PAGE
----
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Announcing Ricker Winsor’s Latest Book, “In the Corner of a Room”

When faced with Ricker Winsor’s art—be it adventures in abstraction or landscapes—in ink, oil or pastel—the words that come to mind are honesty and purity. His art is raw, gritty, non-pretentious. There is never anything showy or gimmicky about his art. He just stands in front of an easel set in nature and draws and paints what’s in front of him with loose brushstrokes and spontaneity. His landscapes, especially the ink drawings, are influenced by van Gough, and his abstracts are influenced by de Kooning.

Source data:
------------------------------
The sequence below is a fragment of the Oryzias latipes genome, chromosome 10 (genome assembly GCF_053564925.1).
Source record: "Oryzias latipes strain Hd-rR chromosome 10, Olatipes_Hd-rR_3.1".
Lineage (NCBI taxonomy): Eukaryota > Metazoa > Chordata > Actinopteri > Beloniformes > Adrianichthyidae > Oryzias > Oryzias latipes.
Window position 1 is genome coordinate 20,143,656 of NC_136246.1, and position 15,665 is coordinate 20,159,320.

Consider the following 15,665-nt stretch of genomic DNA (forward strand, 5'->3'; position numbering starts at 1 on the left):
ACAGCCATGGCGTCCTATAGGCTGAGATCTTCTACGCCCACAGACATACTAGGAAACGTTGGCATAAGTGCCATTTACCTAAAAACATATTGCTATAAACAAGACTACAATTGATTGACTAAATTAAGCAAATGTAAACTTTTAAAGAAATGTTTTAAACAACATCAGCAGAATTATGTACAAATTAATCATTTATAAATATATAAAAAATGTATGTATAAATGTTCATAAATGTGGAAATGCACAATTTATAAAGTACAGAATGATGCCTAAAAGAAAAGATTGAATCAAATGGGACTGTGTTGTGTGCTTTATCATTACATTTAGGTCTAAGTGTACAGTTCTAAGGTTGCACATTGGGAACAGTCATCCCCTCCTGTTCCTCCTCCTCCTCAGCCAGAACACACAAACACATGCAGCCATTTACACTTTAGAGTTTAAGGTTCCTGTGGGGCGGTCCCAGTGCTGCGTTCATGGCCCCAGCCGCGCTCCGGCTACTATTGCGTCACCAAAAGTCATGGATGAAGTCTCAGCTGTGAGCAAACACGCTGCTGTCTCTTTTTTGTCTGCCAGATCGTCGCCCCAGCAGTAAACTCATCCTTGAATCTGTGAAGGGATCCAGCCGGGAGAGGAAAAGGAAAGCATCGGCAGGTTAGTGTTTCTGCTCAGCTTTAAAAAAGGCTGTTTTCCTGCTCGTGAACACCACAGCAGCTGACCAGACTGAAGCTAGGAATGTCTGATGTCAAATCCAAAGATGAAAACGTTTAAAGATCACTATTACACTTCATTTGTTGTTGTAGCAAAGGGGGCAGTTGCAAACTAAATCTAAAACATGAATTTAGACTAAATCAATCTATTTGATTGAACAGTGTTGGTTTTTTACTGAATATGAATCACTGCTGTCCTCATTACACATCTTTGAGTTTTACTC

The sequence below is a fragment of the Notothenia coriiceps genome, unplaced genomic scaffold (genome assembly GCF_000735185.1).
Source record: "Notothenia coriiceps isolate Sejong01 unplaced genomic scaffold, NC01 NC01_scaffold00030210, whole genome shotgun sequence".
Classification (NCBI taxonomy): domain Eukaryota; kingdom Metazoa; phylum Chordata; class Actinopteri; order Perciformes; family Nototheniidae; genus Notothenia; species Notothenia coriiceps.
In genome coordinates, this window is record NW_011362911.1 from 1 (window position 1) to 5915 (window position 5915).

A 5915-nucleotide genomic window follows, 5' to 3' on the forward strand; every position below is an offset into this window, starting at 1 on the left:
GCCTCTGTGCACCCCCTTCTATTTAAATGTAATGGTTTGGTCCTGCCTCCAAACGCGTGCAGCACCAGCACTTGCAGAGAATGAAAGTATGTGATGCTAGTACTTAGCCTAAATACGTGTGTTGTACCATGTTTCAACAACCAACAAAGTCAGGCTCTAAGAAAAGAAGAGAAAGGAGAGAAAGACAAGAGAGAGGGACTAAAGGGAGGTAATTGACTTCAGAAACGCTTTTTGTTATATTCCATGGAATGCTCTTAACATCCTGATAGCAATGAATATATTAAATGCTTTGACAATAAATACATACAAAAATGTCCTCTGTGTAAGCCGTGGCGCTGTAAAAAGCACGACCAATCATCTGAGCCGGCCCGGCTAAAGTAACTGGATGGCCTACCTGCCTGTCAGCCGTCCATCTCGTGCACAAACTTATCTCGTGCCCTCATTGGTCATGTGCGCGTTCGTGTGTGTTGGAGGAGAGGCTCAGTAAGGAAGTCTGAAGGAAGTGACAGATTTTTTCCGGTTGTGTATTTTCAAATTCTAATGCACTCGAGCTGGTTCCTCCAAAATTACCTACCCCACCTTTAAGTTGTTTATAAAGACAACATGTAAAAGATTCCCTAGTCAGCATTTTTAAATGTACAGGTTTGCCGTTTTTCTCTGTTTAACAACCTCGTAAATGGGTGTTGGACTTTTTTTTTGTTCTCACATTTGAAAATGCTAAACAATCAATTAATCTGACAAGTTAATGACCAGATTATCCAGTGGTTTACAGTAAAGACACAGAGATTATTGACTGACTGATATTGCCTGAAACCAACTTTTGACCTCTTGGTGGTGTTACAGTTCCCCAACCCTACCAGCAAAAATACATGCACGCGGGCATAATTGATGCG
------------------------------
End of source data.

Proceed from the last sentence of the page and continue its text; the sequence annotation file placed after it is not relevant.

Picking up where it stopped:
The oil pastels fall into two categories: calligraphic-like marks in primary colors that dance across fields of a solid color and more densely packed areas of color that bunch together and overlap to form solid blocks with shallow depth such as in de Kooning’s “Excavation” and “Door to the River.”

Each painting is accompanied by a poem, most of which are short and humorously enigmatic.

Read more about In the Corner of a Room.

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